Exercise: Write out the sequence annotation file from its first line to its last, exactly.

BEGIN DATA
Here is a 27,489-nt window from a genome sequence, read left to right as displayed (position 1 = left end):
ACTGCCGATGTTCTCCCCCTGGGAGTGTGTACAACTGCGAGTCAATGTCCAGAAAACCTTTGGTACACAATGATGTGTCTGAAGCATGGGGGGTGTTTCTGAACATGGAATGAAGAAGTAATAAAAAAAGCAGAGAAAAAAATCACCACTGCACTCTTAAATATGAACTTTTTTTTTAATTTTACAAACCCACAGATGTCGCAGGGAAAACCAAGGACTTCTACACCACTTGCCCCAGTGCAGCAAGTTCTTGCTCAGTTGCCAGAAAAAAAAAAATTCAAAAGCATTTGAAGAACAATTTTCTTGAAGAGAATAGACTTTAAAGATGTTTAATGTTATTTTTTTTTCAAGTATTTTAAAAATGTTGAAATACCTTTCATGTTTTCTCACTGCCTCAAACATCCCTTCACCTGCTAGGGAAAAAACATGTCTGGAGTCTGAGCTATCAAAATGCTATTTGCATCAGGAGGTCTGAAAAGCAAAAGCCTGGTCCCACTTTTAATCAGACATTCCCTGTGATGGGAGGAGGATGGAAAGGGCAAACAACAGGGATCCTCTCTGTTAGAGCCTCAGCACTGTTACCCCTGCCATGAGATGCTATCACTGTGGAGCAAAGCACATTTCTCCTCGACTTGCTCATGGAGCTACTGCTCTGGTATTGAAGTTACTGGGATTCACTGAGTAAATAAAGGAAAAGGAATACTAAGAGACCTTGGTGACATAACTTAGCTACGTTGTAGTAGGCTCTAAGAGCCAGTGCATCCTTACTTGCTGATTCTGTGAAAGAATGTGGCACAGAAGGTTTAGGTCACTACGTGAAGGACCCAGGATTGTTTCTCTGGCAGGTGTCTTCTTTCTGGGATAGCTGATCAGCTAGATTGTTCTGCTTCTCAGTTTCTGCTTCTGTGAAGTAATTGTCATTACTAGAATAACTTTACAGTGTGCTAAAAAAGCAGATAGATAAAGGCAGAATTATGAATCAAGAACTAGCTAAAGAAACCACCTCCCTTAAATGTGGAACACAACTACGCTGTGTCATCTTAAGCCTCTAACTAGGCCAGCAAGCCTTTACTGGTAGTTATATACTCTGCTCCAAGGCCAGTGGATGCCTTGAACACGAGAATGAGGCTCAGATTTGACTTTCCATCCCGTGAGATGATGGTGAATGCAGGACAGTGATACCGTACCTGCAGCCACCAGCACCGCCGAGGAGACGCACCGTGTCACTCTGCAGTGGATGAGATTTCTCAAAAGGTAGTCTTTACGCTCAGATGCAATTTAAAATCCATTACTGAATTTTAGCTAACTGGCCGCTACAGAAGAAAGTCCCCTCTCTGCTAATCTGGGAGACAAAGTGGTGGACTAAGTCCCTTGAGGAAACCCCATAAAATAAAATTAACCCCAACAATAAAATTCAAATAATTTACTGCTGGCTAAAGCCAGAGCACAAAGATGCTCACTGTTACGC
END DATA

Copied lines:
Here is a 27,489-nt window from a genome sequence, read left to right as displayed (position 1 = left end):
ACTGCCGATGTTCTCCCCCTGGGAGTGTGTACAACTGCGAGTCAATGTCCAGAAAACCTTTGGTACACAATGATGTGTCTGAAGCATGGGGGGTGTTTCTGAACATGGAATGAAGAAGTAATAAAAAAAGCAGAGAAAAAAATCACCACTGCACTCTTAAATATGAACTTTTTTTTTAATTTTACAAACCCACAGATGTCGCAGGGAAAACCAAGGACTTCTACACCACTTGCCCCAGTGCAGCAAGTTCTTGCTCAGTTGCCAGAAAAAAAAAAATTCAAAAGCATTTGAAGAACAATTTTCTTGAAGAGAATAGACTTTAAAGATGTTTAATGTTATTTTTTTTTCAAGTATTTTAAAAATGTTGAAATACCTTTCATGTTTTCTCACTGCCTCAAACATCCCTTCACCTGCTAGGGAAAAAACATGTCTGGAGTCTGAGCTATCAAAATGCTATTTGCATCAGGAGGTCTGAAAAGCAAAAGCCTGGTCCCACTTTTAATCAGACATTCCCTGTGATGGGAGGAGGATGGAAAGGGCAAACAACAGGGATCCTCTCTGTTAGAGCCTCAGCACTGTTACCCCTGCCATGAGATGCTATCACTGTGGAGCAAAGCACATTTCTCCTCGACTTGCTCATGGAGCTACTGCTCTGGTATTGAAGTTACTGGGATTCACTGAGTAAATAAAGGAAAAGGAATACTAAGAGACCTTGGTGACATAACTTAGCTACGTTGTAGTAGGCTCTAAGAGCCAGTGCATCCTTACTTGCTGATTCTGTGAAAGAATGTGGCACAGAAGGTTTAGGTCACTACGTGAAGGACCCAGGATTGTTTCTCTGGCAGGTGTCTTCTTTCTGGGATAGCTGATCAGCTAGATTGTTCTGCTTCTCAGTTTCTGCTTCTGTGAAGTAATTGTCATTACTAGAATAACTTTACAGTGTGCTAAAAAAGCAGATAGATAAAGGCAGAATTATGAATCAAGAACTAGCTAAAGAAACCACCTCCCTTAAATGTGGAACACAACTACGCTGTGTCATCTTAAGCCTCTAACTAGGCCAGCAAGCCTTTACTGGTAGTTATATACTCTGCTCCAAGGCCAGTGGATGCCTTGAACACGAGAATGAGGCTCAGATTTGACTTTCCATCCCGTGAGATGATGGTGAATGCAGGACAGTGATACCGTACCTGCAGCCACCAGCACCGCCGAGGAGACGCACCGTGTCACTCTGCAGTGGATGAGATTTCTCAAAAGGTAGTCTTTACGCTCAGATGCAATTTAAAATCCATTACTGAATTTTAGCTAACTGGCCGCTACAGAAGAAAGTCCCCTCTCTGCTAATCTGGGAGACAAAGTGGTGGACTAAGTCCCTTGAGGAAACCCCATAAAATAAAATTAACCCCAACAATAAAATTCAAATAATTTACTGCTGGCTAAAGCCAGAGCACAAAGATGCTCACTGTTACGC